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A Real Good Moment for Chiarelli

by John Bishop / Boston Bruins
BOSTON -- Bruins General Manger Peter Chiarelli admitted that hosting the Stanley Cup at his home seemed like a long shot for a former college hockey player from Harvard whose professional career consisted of a four-game stint with the British Hockey League's Nottingham Panthers.


Chiarelli
"No. Obviously that didn't really enter my big scheme of things," said Chiarelli via phone just a day after he hosted the Cup at his home in Massachusetts. "And even when I started working in the NHL, that's what you aspire to get, but until you're close, it's hard to think about it.

"So it was a good day."

There's been a lot of good days for the varied, but exclusive, Cup-carrying membership of the Black & Gold, but there's no doubt that Boston's architect enjoyed his time with the prize.

"We had a lot of friends over and sat in our backyard and had some pictures taken, had some drinks here and there and food," said Chiarelli. "We just kept it at our place.

"Just friends and family. Some neighbors came over, a lot of people I went to school with and their families were over, so pretty low key."

That's certainly in character for the Bruins low key General Manager, but there's obviously nothing low key about any appearance of Lord Stanley's bowl and Chiarelli said he enjoyed celebrating with his guests and posing for pictures with the Cup.

"You work so hard for it all year, for your whole life and then you can just share it with these other people who come and celebrate it with you [and you see] the happiness and the awe that's on their face," he said.

And those people who came to congratulate Chiarelli and the Cup itself helped the B's GM to finally sit back and enjoy the moment.

"I think this is probably the first time where it sets in," explained Chiarelli. "This past week we just finished our development camp and we've been pretty much going nonstop since our last game, so it was probably yesterday where you could kind of sit back and let it soak in and you first realize that you've won.

"But from what I've been told, and what I see happening is that day-by-day when it starts you more gradually realize that you've won this tremendous trophy.

"And I think that as the summer progresses you just start to enjoy it more," he said.

However, Bruins fans will be happy to note that Chiarelli's and the Bruins achievement hasn't lessened their desire to do it all again.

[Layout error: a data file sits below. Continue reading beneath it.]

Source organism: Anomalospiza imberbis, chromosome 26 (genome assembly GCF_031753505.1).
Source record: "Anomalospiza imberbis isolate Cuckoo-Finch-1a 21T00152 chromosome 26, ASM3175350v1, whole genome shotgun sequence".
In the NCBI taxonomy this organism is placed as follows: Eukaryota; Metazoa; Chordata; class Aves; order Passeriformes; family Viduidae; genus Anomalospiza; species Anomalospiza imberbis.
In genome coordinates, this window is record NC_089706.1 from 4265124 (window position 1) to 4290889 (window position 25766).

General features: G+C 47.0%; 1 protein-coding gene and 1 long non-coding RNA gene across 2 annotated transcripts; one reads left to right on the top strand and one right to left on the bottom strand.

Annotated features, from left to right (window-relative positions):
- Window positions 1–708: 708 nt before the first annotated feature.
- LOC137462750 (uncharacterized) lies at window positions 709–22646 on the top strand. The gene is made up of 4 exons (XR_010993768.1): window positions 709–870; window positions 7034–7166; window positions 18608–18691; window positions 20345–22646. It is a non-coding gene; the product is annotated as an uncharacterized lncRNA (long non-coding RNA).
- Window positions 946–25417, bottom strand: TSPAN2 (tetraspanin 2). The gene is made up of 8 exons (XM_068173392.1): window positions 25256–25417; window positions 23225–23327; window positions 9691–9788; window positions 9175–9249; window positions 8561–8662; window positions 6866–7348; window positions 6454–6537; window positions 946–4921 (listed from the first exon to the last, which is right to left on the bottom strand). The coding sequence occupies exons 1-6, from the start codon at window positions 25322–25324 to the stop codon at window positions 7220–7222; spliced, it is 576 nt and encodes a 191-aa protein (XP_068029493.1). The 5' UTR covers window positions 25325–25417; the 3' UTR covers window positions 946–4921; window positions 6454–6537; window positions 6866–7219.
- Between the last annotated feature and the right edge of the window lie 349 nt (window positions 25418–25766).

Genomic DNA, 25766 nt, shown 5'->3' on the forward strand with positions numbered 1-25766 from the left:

"I doesn't even enter my mind to think 'Hey, we've won and we can take it easy,'" explained Chiarelli. "I just take some time now to rest [up] for the upcoming season.

"In moments like yesterday, when you get the Cup, it's nice to relish those moments, but in short order we'll be right back at it.

"It's just part of the business, and unfortunately, you're only as good as your last shift and that applies to players, coaches and managers," he said.

Thankfully for Boston's hockey fanatics, Chiarelli's last "shift" was a pretty good one.

"I'm not diminishing the moment," continued the B's GM, "but you competed this year, you've reached the top and next year we're the ones guys will be gunning for."

That said, before the B's begin the competition of the 2011-12 season, Chiarelli was happy to enjoy 2010-11's success with his family.

"I was happy they were able to see it. They come to games and they live through the ups-and-downs and it's important for me and it's important for my family to see the highest moment so far and the proudest moment so far."

Chiarelli said, as a parent, the B's Stanley Cup win has also provided some teachable moments, as well.

"Well the one thing that I said to my son [Cam] was that was when there was up-and-downs in the season I kept reminding him during the season and during previous seasons that it's a marathon, not a [sprint] and you can't get too high, and you can't get too low," said Chiarelli. "And at the of the day if you do things right, positive things will happen.

"I just reminded him of the numerous times I've told him that after we won it."

Chiarelli said his daughter Talia, a very talented gymnast, also watched the process.

"She's a very driven young lady," said Chiarelli. "And I think she sees how hard we all worked for this and she employs the same work ethic."

As Chiarelli talked about the last month, he also spoke about his wife Alicia being able to enjoy the victory in Vancouver.

"She was down in the locker room at the end of the seventh game when we won," said Chiarelli. "She goes through the ups-and-downs of the season with me and...and was right by my side.

"It was a real good moment."
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